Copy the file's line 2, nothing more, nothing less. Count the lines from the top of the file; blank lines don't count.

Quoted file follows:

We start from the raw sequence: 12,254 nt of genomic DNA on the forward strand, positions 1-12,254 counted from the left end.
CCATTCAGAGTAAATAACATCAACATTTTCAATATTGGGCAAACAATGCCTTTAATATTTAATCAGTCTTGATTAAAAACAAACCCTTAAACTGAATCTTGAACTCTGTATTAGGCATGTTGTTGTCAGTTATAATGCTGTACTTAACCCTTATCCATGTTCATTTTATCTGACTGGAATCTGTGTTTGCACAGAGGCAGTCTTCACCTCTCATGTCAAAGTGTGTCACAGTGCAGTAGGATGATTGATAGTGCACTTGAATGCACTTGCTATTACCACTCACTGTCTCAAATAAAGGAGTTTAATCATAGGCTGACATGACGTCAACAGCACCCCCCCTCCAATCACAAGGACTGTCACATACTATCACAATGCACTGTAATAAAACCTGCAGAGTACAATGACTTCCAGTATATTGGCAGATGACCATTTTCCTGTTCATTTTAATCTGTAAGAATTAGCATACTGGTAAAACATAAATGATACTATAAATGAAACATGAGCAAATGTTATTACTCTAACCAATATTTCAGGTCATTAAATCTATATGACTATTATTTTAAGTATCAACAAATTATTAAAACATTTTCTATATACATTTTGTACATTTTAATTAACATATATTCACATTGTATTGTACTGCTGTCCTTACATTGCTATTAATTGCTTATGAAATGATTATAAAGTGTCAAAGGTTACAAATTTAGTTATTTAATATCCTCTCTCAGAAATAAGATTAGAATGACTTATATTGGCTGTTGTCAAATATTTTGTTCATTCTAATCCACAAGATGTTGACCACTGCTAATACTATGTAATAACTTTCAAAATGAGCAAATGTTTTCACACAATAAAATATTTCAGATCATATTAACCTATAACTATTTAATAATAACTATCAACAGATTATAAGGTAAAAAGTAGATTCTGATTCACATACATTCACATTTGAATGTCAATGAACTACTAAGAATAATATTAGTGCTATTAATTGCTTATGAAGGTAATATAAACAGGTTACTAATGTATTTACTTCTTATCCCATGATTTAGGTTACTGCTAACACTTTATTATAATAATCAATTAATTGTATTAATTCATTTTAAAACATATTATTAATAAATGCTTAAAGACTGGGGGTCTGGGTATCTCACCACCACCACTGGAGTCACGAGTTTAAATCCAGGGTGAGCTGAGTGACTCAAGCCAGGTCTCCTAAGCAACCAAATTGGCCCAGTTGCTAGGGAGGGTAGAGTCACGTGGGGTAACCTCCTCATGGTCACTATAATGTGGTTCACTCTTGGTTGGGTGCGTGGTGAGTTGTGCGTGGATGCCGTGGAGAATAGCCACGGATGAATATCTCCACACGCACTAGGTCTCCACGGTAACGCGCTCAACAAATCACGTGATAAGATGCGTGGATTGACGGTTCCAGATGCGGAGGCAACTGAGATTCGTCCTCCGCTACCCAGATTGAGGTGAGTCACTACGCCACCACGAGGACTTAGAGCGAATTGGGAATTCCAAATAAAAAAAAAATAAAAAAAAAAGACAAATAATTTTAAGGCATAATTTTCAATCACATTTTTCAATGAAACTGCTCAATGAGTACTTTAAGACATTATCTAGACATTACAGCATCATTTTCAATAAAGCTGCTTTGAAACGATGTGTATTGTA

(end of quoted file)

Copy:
CCATTCAGAGTAAATAACATCAACATTTTCAATATTGGGCAAACAATGCCTTTAATATTTAATCAGTCTTGATTAAAAACAAACCCTTAAACTGAATCTTGAACTCTGTATTAGGCATGTTGTTGTCAGTTATAATGCTGTACTTAACCCTTATCCATGTTCATTTTATCTGACTGGAATCTGTGTTTGCACAGAGGCAGTCTTCACCTCTCATGTCAAAGTGTGTCACAGTGCAGTAGGATGATTGATAGTGCACTTGAATGCACTTGCTATTACCACTCACTGTCTCAAATAAAGGAGTTTAATCATAGGCTGACATGACGTCAACAGCACCCCCCCTCCAATCACAAGGACTGTCACATACTATCACAATGCACTGTAATAAAACCTGCAGAGTACAATGACTTCCAGTATATTGGCAGATGACCATTTTCCTGTTCATTTTAATCTGTAAGAATTAGCATACTGGTAAAACATAAATGATACTATAAATGAAACATGAGCAAATGTTATTACTCTAACCAATATTTCAGGTCATTAAATCTATATGACTATTATTTTAAGTATCAACAAATTATTAAAACATTTTCTATATACATTTTGTACATTTTAATTAACATATATTCACATTGTATTGTACTGCTGTCCTTACATTGCTATTAATTGCTTATGAAATGATTATAAAGTGTCAAAGGTTACAAATTTAGTTATTTAATATCCTCTCTCAGAAATAAGATTAGAATGACTTATATTGGCTGTTGTCAAATATTTTGTTCATTCTAATCCACAAGATGTTGACCACTGCTAATACTATGTAATAACTTTCAAAATGAGCAAATGTTTTCACACAATAAAATATTTCAGATCATATTAACCTATAACTATTTAATAATAACTATCAACAGATTATAAGGTAAAAAGTAGATTCTGATTCACATACATTCACATTTGAATGTCAATGAACTACTAAGAATAATATTAGTGCTATTAATTGCTTATGAAGGTAATATAAACAGGTTACTAATGTATTTACTTCTTATCCCATGATTTAGGTTACTGCTAACACTTTATTATAATAATCAATTAATTGTATTAATTCATTTTAAAACATATTATTAATAAATGCTTAAAGACTGGGGGTCTGGGTATCTCACCACCACCACTGGAGTCACGAGTTTAAATCCAGGGTGAGCTGAGTGACTCAAGCCAGGTCTCCTAAGCAACCAAATTGGCCCAGTTGCTAGGGAGGGTAGAGTCACGTGGGGTAACCTCCTCATGGTCACTATAATGTGGTTCACTCTTGGTTGGGTGCGTGGTGAGTTGTGCGTGGATGCCGTGGAGAATAGCCACGGATGAATATCTCCACACGCACTAGGTCTCCACGGTAACGCGCTCAACAAATCACGTGATAAGATGCGTGGATTGACGGTTCCAGATGCGGAGGCAACTGAGATTCGTCCTCCGCTACCCAGATTGAGGTGAGTCACTACGCCACCACGAGGACTTAGAGCGAATTGGGAATTCCAAATAAAAAAAAAATAAAAAAAAAAGACAAATAATTTTAAGGCATAATTTTCAATCACATTTTTCAATGAAACTGCTCAATGAGTACTTTAAGACATTATCTAGACATTACAGCATCATTTTCAATAAAGCTGCTTTGAAACGATGTGTATTGTA